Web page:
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The Art and World of Angelica Kauffman, Eighteenth-Century Icon
A word was coined to describe the condition of people stricken with a new kind of fever when the Swiss-born artist Angelica Kauffman (1741-1807) came to London in 1766. 'The whole world', it was said, 'is Angelicamad.'
One of the most successful women artists in history - a painter who possessed what her friend Goethe called an 'unbelievable' and 'massive' talent - Kauffman became the toast of Georgian England, captivating society with her portraits, mythological scenes and decorative compositions. She knew and painted poets, novelists and playwrights, collaborating with them and illustrating their work; her designs adorned the houses of the Grand Tourists she had met and painted in Italy; actors, statesmen, philosophers, kings and queen sat to her; and she was the force that launched a thousand engravings. Despite rumours of relationships with other artists (including Sir Joshua Reynolds), and an apparently bigamous and annulled first marriage to a pseudo Count, Kauffman was adopted by royalty in England and abroad as a model of social and artistic decorum.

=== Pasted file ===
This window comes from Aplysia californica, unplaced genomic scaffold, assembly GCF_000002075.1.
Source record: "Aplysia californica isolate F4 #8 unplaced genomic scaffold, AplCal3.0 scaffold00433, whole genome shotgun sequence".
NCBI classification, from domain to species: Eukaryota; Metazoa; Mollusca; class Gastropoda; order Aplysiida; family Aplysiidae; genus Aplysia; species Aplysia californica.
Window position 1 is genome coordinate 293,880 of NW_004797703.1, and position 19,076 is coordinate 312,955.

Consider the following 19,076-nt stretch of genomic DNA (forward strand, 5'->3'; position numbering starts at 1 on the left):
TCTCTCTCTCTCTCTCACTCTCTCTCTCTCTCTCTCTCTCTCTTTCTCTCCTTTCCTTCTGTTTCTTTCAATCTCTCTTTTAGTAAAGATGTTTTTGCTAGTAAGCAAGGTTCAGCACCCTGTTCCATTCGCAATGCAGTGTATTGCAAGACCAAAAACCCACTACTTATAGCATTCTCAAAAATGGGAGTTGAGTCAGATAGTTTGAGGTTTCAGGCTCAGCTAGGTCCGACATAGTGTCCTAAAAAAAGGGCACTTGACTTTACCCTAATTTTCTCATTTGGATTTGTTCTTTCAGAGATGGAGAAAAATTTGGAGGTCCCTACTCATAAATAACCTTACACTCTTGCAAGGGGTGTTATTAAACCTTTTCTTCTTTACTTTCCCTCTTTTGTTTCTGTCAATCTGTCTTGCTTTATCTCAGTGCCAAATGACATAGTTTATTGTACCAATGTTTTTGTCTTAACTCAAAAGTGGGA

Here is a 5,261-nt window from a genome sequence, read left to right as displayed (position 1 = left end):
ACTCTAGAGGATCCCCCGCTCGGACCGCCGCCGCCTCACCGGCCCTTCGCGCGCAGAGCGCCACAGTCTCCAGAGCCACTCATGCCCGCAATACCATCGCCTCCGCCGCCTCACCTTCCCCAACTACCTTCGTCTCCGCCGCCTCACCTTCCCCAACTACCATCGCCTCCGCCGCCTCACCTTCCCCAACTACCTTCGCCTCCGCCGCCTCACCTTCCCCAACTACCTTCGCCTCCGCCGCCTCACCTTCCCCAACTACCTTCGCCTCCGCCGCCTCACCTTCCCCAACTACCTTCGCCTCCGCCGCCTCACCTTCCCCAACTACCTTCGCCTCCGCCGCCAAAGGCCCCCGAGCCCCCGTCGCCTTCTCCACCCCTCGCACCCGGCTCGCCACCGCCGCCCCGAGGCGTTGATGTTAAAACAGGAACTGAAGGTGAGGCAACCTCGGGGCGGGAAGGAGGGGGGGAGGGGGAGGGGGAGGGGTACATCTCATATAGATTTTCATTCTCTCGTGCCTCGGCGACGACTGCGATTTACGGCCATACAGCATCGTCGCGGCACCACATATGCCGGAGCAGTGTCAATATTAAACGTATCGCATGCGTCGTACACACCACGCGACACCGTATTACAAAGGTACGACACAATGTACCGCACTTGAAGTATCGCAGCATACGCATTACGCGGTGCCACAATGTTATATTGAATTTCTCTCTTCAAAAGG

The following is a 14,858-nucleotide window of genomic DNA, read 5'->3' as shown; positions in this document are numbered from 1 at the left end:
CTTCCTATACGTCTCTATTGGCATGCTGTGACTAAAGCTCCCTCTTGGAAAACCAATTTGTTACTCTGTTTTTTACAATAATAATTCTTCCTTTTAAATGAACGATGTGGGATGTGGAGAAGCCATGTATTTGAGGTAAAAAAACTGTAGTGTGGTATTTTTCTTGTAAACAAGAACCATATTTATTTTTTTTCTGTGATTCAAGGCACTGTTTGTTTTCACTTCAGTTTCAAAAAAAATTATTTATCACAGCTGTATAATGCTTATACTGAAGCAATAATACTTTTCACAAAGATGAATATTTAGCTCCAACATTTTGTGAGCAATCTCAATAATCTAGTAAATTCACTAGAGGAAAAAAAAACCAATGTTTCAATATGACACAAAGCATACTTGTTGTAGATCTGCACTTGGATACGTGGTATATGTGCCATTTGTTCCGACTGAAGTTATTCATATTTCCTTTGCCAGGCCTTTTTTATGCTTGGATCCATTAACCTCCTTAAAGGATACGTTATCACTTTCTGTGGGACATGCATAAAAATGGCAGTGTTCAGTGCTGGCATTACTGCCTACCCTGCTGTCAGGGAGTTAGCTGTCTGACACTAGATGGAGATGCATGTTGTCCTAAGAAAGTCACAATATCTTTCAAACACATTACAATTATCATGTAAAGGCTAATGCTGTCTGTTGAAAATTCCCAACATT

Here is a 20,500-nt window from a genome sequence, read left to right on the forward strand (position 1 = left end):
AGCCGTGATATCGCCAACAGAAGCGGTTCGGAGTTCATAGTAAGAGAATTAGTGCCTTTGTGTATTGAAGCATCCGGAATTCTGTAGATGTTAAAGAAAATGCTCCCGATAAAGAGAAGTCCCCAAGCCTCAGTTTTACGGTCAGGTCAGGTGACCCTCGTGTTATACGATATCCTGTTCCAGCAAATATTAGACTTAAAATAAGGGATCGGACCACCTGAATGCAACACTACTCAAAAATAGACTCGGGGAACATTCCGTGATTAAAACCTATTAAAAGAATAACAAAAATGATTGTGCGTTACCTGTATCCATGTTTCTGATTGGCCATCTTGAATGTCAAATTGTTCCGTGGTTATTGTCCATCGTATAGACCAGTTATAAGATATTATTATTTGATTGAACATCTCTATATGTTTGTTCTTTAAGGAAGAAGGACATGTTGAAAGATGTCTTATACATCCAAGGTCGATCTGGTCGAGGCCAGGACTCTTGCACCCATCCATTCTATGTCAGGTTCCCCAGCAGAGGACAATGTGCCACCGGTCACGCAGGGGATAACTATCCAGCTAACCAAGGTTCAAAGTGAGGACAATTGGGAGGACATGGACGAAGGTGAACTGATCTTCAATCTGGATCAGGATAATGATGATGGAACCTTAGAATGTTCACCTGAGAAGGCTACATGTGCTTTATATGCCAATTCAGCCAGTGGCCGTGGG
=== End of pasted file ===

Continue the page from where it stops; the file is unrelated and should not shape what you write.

A profoundly learned artist, but one who is loved, above all, for her tender adaptations from classical antiquity and sentimental literature; a commercially successful celebrity yet also a founding member of The Royal Academy of arts; the virginal creator of sexually ambivalent beings who was one of the hardest-headed businesswomen of her age, Kauffman's life and work is full of apparent contradictions explored in this first biography in over 80 years.
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